COLUMBUS – The death of a corrections officer this week from complications of the coronavirus has brought attention to what’s happening inside Ohio’s prison system – where dozens of corrections officers have tested positive for COVID-19 and more than 10,000 inmates are under quarantine - per the state’s latest figures.
John Dawson, 55, died Wednesday after becoming infected with COVID-19. He was described as a “good officer” who was liked by his colleagues, according to the president of the union that represents state corrections officers in Ohio.
In a lengthy interview with 10 Investigates, OSCEA president Chris Mabe criticized the Ohio Department of Rehabilitation and Corrections’ preparedness.
“I would say at present time it looks like they were not prepared and are still falling behind in dealing with preparedness in dealing with this situation,” Mabe told 10 Investigates.
Among the issues Mabe raised were officers’ assignments have been changed – some have been moved to new areas of the prisons. Mabe also says those on the ground should have more input on the coronavirus strategy and that the lack of personal protective equipment for the corrections officers has been an issue for several weeks.
“It’s tough these people come home every night much like first responders, they are stripping off their clothes and jumping into showers and still have family members at home. And everyone just wants to feel safe. So those are things we are trying to deal with,” he said.
10 Investigates emailed these concerns to a DRC spokeswoman Wednesday night. While our direct questions were not answered, the spokeswoman did provide a lengthy statement saying that DRC began preparing for the coronavirus earlier this year with tabletop exercises and that they were aware some staff were not happy with the changes in assignments.
The statement, provided to 10 Investigates, read in part:
“Implementing DRC’s response to the challenges associated with COVID-19 in a safe and secure manner continues to be the priority for Director Chambers-Smith.
DRC’s preparations began for the potential impact of COVID early this year. This included table-top exercises and frequent discussion with her counterparts across the county. Director Chambers-Smith presented during a national webinar the best practices in preparation for COVID for correctional facilities. She continues to be part of a multi-state information sharing group is in regular communication with her counterparts across the country.
We are aware that some staff are not that happy with some of the changes underway – but everything is being done with the safety and security of our operations in mind. Podium pick, for example – the ability for relief officers to pick the location that they work within the facility each day – has temporarily been suspended while we manage the challenge of COVID. This being done to prevent the potential spread of COVID by ensuring staff are working in the same areas each day, limiting unnecessary movement to other areas of the institution.”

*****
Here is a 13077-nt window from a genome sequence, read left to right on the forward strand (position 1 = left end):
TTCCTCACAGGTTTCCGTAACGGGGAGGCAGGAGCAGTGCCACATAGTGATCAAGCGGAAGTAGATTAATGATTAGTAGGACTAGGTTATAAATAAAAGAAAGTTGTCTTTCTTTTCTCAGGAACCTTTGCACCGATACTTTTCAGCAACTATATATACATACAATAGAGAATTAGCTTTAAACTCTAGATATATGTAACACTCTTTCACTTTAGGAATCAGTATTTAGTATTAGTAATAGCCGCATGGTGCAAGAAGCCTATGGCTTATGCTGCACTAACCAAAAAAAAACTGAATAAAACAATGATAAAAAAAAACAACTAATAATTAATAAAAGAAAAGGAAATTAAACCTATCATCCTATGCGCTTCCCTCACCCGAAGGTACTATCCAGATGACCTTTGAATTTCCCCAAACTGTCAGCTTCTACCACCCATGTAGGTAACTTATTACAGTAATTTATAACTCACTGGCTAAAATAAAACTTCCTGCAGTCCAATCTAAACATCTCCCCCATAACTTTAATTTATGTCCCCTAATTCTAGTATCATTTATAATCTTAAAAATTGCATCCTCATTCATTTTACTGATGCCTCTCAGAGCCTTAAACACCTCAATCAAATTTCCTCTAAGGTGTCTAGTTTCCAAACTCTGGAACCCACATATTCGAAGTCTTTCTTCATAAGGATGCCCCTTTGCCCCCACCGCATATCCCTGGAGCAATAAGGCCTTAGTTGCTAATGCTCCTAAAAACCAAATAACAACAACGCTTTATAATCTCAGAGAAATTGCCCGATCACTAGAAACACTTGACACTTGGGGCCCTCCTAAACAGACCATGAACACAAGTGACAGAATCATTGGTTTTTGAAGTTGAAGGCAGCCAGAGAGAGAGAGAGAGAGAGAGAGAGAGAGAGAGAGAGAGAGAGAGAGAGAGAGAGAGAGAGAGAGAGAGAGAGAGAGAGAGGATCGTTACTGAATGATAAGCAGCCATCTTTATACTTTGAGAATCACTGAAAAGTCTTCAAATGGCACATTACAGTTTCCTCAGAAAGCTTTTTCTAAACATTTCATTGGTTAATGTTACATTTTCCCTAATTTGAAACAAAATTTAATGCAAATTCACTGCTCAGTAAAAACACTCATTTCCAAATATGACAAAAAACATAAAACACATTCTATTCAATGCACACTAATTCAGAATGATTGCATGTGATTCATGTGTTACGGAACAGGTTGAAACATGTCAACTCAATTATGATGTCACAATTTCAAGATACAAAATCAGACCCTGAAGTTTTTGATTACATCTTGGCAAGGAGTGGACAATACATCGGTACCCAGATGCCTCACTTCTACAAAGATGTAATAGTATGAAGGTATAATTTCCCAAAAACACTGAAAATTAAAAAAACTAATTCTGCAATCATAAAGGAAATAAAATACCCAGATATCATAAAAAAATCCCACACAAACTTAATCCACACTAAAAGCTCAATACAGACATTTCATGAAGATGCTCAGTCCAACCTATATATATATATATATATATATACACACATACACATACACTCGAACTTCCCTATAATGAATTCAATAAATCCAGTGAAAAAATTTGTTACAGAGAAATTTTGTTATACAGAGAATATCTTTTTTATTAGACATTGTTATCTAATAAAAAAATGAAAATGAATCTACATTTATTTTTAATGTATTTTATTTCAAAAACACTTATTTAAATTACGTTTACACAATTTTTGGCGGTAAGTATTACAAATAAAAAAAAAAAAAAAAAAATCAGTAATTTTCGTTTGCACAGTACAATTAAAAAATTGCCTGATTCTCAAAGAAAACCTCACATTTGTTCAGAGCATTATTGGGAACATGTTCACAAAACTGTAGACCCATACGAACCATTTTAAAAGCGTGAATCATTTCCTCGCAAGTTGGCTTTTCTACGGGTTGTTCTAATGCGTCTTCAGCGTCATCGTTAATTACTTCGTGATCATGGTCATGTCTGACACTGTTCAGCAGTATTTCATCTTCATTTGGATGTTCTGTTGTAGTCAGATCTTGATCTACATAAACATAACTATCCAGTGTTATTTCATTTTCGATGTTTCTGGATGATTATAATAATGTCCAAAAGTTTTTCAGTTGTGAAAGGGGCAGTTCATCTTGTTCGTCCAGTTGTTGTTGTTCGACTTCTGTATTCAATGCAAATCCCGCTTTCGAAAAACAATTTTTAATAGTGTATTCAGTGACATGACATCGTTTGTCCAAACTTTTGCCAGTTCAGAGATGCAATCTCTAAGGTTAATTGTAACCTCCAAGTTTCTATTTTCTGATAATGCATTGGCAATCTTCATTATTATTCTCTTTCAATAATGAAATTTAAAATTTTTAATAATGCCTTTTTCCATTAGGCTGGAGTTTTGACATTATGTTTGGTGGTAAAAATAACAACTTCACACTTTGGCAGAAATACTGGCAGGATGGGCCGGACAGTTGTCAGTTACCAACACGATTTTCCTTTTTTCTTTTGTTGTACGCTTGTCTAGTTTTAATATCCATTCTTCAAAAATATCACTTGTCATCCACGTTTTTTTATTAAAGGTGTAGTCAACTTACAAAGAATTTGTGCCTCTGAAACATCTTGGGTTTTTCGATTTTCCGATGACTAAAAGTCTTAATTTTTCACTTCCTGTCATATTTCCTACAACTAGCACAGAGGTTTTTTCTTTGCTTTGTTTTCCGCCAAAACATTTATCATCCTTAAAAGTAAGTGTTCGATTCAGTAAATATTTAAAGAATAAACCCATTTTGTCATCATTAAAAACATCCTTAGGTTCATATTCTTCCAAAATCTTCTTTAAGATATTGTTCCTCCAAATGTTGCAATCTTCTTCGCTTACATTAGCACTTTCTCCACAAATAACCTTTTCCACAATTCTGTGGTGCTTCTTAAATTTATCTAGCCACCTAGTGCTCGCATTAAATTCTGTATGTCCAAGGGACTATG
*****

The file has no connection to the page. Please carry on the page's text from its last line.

With regard to the lack of personal protective equipment, the statement went on to say:
“In addition to manufacturing PPE trough the Ohio Penal Industries, DRC is permitting staff and inmates to wear protective masks. There have been additional orders placed and we are awaiting the arrival of more materials and PPE. We continue working with the Ohio Department of Health regarding our needs.”
But Mabe says the negotiations regarding PPE stretched out over weeks with back-and-forth over whether officers could wear their own masks, if they needed to sign a waiver or if more was on the way. Mabe says the union has sought to purchase its own.
“It’s tough,” Mabe said.
As of the latest figures provided by DRC on Wednesday at least seven state prisons have reported COVID-19 infections, more than 10,000 inmates are under quarantine and more than 50 officers have tested positive.
Videos, which appear to be recorded inside prisons, and which were obtained by 10 Investigates show prisoners complaining about a change in their meal structures from three meals to two per day and the inability to practice social distancing in dorm-style housing where inmates are close together.
Jeanna Kenney is with the prisoner advocacy group EPIC, which stands for Ensuring Parole for Incarcerated Citizens. She’s also married to an Ohio inmate.
“A lot of the institutions are dorm based so their beds aren’t even three feet apart,” she said.
On Monday, 10 Investigates also learned about a water main break at the Dayton Correctional Institution. We spoke via video chat with Jami Draher whose sister-in-law is among one of inmates there. The facility is also under quarantine because of the coronavirus outbreak.
“I’m worried about the spread, definitely,” she told 10 Investigates.
Ohio currently houses close to 49,000 inmates.